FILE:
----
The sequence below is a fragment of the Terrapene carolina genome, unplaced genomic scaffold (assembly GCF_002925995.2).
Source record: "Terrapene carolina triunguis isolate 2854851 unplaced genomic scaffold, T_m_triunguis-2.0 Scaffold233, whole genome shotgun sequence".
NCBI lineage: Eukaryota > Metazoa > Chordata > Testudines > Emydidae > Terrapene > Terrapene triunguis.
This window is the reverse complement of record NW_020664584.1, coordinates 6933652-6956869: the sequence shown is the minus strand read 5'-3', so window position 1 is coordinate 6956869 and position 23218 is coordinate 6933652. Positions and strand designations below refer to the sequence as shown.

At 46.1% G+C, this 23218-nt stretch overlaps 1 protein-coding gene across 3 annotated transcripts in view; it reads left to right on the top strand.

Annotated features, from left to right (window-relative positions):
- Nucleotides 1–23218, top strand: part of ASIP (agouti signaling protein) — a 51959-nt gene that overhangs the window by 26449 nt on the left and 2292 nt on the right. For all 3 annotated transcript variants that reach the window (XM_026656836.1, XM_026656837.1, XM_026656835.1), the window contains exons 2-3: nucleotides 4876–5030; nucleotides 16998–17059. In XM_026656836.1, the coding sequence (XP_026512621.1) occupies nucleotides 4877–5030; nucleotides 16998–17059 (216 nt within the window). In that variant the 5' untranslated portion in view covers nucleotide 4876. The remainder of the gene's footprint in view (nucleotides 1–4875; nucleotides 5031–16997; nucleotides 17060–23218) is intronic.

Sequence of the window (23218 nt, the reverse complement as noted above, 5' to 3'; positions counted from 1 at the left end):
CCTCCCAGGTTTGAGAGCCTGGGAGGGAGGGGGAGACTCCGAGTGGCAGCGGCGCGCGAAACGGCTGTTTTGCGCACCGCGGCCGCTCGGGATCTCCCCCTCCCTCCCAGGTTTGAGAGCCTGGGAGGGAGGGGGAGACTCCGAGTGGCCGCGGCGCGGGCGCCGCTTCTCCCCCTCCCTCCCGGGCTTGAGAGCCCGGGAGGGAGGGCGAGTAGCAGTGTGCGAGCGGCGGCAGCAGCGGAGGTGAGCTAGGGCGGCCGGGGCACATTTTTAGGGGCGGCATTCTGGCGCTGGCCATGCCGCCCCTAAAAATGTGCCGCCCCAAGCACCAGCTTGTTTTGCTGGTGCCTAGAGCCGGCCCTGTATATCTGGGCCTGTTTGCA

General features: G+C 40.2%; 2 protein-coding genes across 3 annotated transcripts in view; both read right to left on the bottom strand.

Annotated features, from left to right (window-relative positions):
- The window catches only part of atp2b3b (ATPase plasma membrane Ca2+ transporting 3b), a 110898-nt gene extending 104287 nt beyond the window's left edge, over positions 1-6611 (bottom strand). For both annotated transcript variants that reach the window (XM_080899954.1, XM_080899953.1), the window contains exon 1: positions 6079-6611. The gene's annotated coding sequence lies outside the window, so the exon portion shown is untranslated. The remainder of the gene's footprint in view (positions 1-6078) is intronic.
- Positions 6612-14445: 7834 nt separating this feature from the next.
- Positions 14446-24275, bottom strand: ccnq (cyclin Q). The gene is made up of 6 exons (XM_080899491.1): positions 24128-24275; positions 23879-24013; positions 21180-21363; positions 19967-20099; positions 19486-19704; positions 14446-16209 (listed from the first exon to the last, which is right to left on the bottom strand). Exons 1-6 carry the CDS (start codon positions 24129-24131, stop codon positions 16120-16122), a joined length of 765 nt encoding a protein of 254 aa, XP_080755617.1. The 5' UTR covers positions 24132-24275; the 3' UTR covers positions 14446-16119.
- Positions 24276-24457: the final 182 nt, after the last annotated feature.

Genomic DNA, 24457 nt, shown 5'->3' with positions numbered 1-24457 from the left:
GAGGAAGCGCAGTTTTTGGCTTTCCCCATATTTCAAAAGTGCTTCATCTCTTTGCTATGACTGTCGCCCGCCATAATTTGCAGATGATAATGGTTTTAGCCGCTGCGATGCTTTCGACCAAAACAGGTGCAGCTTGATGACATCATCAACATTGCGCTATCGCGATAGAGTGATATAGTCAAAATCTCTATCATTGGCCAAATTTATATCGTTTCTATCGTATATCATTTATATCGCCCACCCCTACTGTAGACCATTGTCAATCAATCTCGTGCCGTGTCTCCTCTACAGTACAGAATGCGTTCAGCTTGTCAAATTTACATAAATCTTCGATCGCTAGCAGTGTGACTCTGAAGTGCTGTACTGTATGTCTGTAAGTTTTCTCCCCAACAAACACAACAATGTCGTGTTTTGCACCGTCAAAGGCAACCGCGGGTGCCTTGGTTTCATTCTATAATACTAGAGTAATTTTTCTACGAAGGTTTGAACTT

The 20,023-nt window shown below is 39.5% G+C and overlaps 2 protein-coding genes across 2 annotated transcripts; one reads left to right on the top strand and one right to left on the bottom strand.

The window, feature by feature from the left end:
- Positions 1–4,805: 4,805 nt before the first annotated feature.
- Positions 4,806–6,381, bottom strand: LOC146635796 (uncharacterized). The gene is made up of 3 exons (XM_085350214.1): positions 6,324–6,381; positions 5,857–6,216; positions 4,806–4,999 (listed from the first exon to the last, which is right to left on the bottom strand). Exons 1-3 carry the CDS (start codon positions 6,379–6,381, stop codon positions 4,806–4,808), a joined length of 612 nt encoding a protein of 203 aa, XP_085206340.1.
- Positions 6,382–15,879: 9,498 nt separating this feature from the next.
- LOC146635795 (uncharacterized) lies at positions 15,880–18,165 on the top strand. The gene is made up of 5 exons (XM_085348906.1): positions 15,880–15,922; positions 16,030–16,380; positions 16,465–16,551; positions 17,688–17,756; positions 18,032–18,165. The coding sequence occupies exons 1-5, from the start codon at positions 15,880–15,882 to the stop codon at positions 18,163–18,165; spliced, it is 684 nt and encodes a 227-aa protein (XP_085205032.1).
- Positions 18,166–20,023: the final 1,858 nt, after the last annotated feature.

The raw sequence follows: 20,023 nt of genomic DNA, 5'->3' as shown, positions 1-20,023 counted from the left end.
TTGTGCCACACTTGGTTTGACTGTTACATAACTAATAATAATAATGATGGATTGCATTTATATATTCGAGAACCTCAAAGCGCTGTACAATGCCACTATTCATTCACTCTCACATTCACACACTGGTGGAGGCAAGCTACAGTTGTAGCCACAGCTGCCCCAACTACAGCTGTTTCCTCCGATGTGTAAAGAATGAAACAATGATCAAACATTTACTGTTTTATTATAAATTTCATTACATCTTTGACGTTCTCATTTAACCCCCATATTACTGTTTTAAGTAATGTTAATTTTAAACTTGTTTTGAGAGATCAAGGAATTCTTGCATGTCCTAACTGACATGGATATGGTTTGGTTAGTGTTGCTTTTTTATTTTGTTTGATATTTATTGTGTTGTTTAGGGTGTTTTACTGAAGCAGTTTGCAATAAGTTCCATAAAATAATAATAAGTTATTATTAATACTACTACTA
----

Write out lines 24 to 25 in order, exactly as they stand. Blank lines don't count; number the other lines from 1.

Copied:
- Positions 18,166–20,023: the final 1,858 nt, after the last annotated feature.

The raw sequence follows: 20,023 nt of genomic DNA, 5'->3' as shown, positions 1-20,023 counted from the left end.